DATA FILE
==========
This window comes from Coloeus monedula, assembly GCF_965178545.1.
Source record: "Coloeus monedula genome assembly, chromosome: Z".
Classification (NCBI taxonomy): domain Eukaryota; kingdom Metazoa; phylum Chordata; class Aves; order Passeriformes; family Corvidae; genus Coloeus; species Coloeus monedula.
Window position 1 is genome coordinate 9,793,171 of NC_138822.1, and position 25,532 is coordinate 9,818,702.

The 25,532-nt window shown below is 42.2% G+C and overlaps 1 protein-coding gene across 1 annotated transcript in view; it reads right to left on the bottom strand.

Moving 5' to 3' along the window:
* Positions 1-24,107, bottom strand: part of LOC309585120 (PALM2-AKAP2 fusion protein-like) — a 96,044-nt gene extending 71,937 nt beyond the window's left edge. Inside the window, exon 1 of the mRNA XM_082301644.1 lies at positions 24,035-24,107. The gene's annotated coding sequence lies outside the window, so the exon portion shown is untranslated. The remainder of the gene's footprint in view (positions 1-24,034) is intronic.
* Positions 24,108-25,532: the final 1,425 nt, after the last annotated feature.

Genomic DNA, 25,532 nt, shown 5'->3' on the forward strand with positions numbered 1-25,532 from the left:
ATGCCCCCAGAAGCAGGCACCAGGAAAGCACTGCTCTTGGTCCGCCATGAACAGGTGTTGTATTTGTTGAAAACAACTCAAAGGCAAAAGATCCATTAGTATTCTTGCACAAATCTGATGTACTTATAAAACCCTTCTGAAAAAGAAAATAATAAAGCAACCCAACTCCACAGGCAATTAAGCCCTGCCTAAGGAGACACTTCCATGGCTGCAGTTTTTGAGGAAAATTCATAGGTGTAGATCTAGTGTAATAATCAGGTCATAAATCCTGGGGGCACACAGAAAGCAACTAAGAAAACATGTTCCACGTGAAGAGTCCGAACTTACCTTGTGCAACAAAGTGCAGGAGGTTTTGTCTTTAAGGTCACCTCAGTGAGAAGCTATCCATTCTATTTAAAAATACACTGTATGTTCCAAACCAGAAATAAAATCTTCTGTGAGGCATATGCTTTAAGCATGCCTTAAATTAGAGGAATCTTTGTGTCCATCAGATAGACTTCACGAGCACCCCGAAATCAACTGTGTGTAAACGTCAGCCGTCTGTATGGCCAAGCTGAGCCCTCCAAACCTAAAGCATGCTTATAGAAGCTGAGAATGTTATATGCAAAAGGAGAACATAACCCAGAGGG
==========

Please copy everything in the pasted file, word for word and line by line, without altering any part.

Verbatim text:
This window comes from Coloeus monedula, assembly GCF_965178545.1.
Source record: "Coloeus monedula genome assembly, chromosome: Z".
Classification (NCBI taxonomy): domain Eukaryota; kingdom Metazoa; phylum Chordata; class Aves; order Passeriformes; family Corvidae; genus Coloeus; species Coloeus monedula.
Window position 1 is genome coordinate 9,793,171 of NC_138822.1, and position 25,532 is coordinate 9,818,702.

The 25,532-nt window shown below is 42.2% G+C and overlaps 1 protein-coding gene across 1 annotated transcript in view; it reads right to left on the bottom strand.

Moving 5' to 3' along the window:
* Positions 1-24,107, bottom strand: part of LOC309585120 (PALM2-AKAP2 fusion protein-like) — a 96,044-nt gene extending 71,937 nt beyond the window's left edge. Inside the window, exon 1 of the mRNA XM_082301644.1 lies at positions 24,035-24,107. The gene's annotated coding sequence lies outside the window, so the exon portion shown is untranslated. The remainder of the gene's footprint in view (positions 1-24,034) is intronic.
* Positions 24,108-25,532: the final 1,425 nt, after the last annotated feature.

Genomic DNA, 25,532 nt, shown 5'->3' on the forward strand with positions numbered 1-25,532 from the left:
ATGCCCCCAGAAGCAGGCACCAGGAAAGCACTGCTCTTGGTCCGCCATGAACAGGTGTTGTATTTGTTGAAAACAACTCAAAGGCAAAAGATCCATTAGTATTCTTGCACAAATCTGATGTACTTATAAAACCCTTCTGAAAAAGAAAATAATAAAGCAACCCAACTCCACAGGCAATTAAGCCCTGCCTAAGGAGACACTTCCATGGCTGCAGTTTTTGAGGAAAATTCATAGGTGTAGATCTAGTGTAATAATCAGGTCATAAATCCTGGGGGCACACAGAAAGCAACTAAGAAAACATGTTCCACGTGAAGAGTCCGAACTTACCTTGTGCAACAAAGTGCAGGAGGTTTTGTCTTTAAGGTCACCTCAGTGAGAAGCTATCCATTCTATTTAAAAATACACTGTATGTTCCAAACCAGAAATAAAATCTTCTGTGAGGCATATGCTTTAAGCATGCCTTAAATTAGAGGAATCTTTGTGTCCATCAGATAGACTTCACGAGCACCCCGAAATCAACTGTGTGTAAACGTCAGCCGTCTGTATGGCCAAGCTGAGCCCTCCAAACCTAAAGCATGCTTATAGAAGCTGAGAATGTTATATGCAAAAGGAGAACATAACCCAGAGGG